According to two experts in water regulations – there are two things farmers need to realize about a new regulation the Environmental Protection Agency is scheduled to release in the coming weeks. First – the new rule EPA is proposing would greatly increase the scope of the Clean Water Act – making it of enormous importance to farmers across the country. Second – is the need for grassroots action. According to Don Parrish, American Farm Bureau Federation Senior Director of Regulatory Relations, EPA and Congress need to hear from farmers. He says grassroots action will be hugely important on this issue.
The Clean Water Act started as a non-partisan piece of legislation designed to reduce water pollution in the nation’s navigable rivers and streams back. That was in 1972 – when discharging raw sewage into rivers and streams was standard practice across the country. The act set up a regulatory program that required permits that limited the volume of pollutants. Since that time – EPA and the Army Corps of Engineers have attempted to expand the scope of the program – particularly by expanding the definition of navigable waters or water of the United States beyond rivers and streams to include such things as isolated ponds and wetlands, ditches and even temporary water features caused by runoff and seasonal flooding.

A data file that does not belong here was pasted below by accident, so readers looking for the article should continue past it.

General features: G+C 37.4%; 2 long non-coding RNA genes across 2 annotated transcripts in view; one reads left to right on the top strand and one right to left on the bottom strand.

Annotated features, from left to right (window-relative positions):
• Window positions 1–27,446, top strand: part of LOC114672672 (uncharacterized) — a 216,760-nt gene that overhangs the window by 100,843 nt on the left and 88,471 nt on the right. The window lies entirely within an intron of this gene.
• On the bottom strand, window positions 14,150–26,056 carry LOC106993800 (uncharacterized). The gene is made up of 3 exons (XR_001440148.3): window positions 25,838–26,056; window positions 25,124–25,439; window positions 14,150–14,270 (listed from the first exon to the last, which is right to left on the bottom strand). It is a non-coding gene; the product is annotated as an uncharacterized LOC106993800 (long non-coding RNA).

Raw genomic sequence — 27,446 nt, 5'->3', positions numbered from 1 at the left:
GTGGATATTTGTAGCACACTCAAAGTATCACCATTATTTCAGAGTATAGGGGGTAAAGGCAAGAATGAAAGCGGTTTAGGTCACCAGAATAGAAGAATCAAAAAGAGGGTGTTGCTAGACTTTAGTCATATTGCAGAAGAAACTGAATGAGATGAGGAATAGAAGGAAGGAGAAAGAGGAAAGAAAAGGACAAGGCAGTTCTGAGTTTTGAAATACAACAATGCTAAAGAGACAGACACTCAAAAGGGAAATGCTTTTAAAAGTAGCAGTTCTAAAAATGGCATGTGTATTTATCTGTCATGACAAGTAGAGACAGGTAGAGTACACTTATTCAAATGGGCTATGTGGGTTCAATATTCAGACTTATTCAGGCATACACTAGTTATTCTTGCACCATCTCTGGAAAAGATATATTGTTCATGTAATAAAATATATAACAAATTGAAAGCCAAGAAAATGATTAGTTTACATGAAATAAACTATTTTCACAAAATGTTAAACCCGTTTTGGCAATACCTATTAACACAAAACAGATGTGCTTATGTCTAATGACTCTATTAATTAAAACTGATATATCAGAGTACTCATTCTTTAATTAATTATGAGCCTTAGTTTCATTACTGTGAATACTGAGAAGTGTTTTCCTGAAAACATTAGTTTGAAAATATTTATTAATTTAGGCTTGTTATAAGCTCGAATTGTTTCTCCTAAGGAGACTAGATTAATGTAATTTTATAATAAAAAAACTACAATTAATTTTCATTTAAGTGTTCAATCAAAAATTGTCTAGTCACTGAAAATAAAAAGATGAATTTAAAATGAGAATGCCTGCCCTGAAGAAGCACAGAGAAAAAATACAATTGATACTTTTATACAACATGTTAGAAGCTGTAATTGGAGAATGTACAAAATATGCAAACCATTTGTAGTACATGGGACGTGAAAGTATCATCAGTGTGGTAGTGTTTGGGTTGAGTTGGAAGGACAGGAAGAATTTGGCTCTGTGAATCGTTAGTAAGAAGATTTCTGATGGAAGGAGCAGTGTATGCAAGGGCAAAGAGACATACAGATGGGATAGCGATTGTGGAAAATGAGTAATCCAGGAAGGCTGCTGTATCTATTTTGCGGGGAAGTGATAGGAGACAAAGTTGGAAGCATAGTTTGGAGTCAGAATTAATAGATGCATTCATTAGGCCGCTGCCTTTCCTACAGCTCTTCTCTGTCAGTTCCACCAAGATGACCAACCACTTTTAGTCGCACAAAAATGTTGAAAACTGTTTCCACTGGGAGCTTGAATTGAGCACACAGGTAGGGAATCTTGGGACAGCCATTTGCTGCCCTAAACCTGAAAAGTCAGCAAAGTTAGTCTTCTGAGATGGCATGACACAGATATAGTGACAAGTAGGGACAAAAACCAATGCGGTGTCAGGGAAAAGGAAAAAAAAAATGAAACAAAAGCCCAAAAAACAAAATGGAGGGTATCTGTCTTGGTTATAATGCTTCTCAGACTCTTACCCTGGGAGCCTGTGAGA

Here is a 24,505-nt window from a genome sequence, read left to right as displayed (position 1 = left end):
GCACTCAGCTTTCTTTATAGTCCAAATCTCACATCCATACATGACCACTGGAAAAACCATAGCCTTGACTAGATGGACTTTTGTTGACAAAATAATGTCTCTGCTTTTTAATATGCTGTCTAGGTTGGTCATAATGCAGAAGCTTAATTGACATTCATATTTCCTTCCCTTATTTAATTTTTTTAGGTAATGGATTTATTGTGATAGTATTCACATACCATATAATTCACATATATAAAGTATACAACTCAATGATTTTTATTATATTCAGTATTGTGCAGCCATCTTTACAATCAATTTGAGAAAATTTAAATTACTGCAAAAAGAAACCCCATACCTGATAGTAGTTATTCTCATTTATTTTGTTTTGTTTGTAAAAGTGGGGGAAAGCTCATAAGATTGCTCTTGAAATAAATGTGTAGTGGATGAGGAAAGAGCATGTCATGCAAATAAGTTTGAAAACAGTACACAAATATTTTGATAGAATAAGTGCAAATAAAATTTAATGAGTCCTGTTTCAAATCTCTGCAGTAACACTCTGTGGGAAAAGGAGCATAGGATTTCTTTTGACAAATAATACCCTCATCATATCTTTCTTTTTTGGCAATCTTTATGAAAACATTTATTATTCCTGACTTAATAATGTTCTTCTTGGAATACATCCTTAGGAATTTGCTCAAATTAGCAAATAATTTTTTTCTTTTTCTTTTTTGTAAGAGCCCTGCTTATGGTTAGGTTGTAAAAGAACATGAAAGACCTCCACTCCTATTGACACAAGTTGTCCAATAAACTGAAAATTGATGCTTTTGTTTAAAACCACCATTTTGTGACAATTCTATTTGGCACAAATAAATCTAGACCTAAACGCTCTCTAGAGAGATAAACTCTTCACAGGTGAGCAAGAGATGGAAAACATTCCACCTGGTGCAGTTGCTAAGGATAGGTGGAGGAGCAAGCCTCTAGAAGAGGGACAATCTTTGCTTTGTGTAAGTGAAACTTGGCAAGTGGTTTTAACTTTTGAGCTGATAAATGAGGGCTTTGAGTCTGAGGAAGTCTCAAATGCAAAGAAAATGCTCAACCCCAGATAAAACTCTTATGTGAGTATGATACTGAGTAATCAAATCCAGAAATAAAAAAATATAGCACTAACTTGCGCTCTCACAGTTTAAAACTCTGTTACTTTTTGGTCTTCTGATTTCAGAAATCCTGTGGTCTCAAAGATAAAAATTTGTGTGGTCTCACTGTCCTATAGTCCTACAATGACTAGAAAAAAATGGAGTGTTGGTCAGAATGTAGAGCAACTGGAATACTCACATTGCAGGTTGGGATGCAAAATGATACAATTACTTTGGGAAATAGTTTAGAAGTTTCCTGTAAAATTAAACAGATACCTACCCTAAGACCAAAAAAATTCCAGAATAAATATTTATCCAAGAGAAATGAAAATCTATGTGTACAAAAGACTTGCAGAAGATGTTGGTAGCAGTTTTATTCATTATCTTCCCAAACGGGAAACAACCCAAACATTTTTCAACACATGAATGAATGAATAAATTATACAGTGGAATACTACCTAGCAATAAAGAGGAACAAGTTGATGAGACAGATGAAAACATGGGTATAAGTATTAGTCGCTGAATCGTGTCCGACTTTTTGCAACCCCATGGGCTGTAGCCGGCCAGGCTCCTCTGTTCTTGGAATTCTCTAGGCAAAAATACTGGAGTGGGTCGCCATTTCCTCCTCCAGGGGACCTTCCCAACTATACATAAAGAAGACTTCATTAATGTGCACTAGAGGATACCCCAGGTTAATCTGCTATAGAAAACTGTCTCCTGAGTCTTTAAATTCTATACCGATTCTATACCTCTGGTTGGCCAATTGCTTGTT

Parrish and Environmental and Natural Resources Attorney Virginia Albrecht say not all of EPA’s efforts to expand the definition have succeeded. But they say the new rule – in its current form – would go even farther. There is no exemption for all standard farm practices and there is no exemption for isolated or manmade water features such as ditches. In fact – Albrecht says ditches are explicitly included in the proposal. The rule is expected to be released and opened for comment in the next few weeks. During that comment period – Parrish says it’s vital for farmers to comment. He says they also need to talk with their members of Congress – even after the comment period is over.
Parrish and Albrecht spoke to farmers at a workshop at the American Farm Bureau Federation’s 95th Annual Convention.
Source: NAFB News Service